Knights slugger Lucas earning foes’ respect

April 8, 2019

ONA — Aretha Franklin sang “R.E.S.P.E.C.T. Find out what it means to me.”

To Rielly Lucas, respect means intentional walks. One of the more-feared sluggers in West Virginia and Tri-State high school softball, Lucas has been pitched around multiple times this season, even drawing five walks in as many plate appearances in a game at Spring Valley. Opponents have walked her 19 times in 15 games.

“I know a lot of people don’t like it, but that was our strategy we had for her,” Spring Valley coach Scott Adkins said of putting Lucas on base. “That shows the respect we have for her.”

Lucas was visibly upset after that game, a 10-9 loss in which she came to the plate with runners on base each time, only to have the bat taken out of her hands. George Washington also intentionally walked her twice. The free passes led Lucas to pressing at the plate so that when foes pitched to her she swung at pitches she normally would have taken.

“If I had to pick one thing that I need to work on, it would be my hitting,” Lucas said, adding that she doesn’t want the reputation as a power-over-hit player. “I hit home runs, but I need to learn to hit different pitches. I get too eager.”

The more teams have pitched around her, however, the more Lucas realized they’re paying her a compliment. Since then, she has her eye back and is laying off pitches out of the strike zone.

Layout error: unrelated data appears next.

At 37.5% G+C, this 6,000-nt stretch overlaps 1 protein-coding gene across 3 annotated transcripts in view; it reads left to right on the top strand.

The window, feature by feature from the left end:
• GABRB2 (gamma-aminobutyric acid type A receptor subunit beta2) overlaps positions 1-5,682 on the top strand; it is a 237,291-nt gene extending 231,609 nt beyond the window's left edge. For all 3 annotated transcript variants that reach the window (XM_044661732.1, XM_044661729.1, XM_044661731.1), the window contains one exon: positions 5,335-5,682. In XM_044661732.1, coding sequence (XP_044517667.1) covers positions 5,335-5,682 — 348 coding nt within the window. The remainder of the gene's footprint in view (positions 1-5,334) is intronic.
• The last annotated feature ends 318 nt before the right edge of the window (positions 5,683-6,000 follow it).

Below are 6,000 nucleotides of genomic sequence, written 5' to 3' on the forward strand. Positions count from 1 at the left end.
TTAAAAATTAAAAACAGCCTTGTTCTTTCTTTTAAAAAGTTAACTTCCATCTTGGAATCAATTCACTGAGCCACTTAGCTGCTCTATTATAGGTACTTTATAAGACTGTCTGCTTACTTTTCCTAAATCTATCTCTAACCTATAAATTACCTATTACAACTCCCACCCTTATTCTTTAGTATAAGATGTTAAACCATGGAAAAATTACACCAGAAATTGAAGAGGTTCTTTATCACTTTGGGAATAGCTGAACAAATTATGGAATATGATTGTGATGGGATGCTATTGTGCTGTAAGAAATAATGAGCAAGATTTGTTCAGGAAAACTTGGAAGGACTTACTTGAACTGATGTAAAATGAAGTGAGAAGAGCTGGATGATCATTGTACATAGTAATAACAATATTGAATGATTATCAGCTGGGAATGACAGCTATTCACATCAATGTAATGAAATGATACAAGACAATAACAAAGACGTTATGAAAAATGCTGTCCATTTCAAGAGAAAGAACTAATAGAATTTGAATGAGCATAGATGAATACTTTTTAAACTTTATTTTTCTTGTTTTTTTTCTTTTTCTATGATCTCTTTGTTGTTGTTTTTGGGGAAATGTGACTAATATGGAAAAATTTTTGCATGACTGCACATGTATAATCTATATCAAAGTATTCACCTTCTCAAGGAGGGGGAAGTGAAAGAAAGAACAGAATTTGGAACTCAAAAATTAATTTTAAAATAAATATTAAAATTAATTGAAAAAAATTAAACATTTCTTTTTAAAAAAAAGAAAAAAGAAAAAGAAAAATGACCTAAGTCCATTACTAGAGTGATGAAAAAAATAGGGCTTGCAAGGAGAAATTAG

“At first I was frustrated,” Lucas said. “Now, it’s become more of a confidence booster for me that they don’t want me to hit.”

The power-hitting sophomore first baseman has smashed six home runs, including a grand slam, this season, displaying power that prompts opponents to walk her even when first base isn’t open. Lucas leads the Knights in batting average (.589), on base percentage (.711), runs scored (27) and is second in runs batted in (25).

Colleges have taken notice and shown interest. Marshall University offered her a scholarship before a NCAA rules change prohibited schools from making such offers before September of a player’s junior year.

“It’s probably a good rule,” said Lucas, who plans to be an orthodontist. “Before the change, you had seventh graders getting offers from colleges. This way, it gives you time to mature and you still have time to make your decision. I’m not focusing on which school I’ll go to, but I have an offer from Marshall and I’ve attended camps at Southeastern Conference and Atlantic Coast Conference schools. My options are open. When the time comes to make my decision, I’ll know.”

Colleges likely will flock to Lucas not only because of her softball ability, but because of her academics. She also volunteers with Special Olympics. Lucas said she counts working out, particularly CrossFit, and spending time with her family as what she likes to do off the field.

“School comes first,” she said. “My parents always tell me that. It all starts in the classroom.”

At 5-foot-9, Lucas features the long levers of a power hitter from the right side of the plate. She’s not a plodding base clogger, however, as the athleticism that makes her a strong basketball and volleyball player translates to softball.

Born on Valentines Day, Lucas said before she started playing softball she envisioned herself on stage.

“I was in plays,” Lucas said, with a smile. “I was an actress. I wouldn’t go back to it, but I liked it.”

Opposing pitchers probably would buy tickets to her performance if she’d give up softball and return to the stage.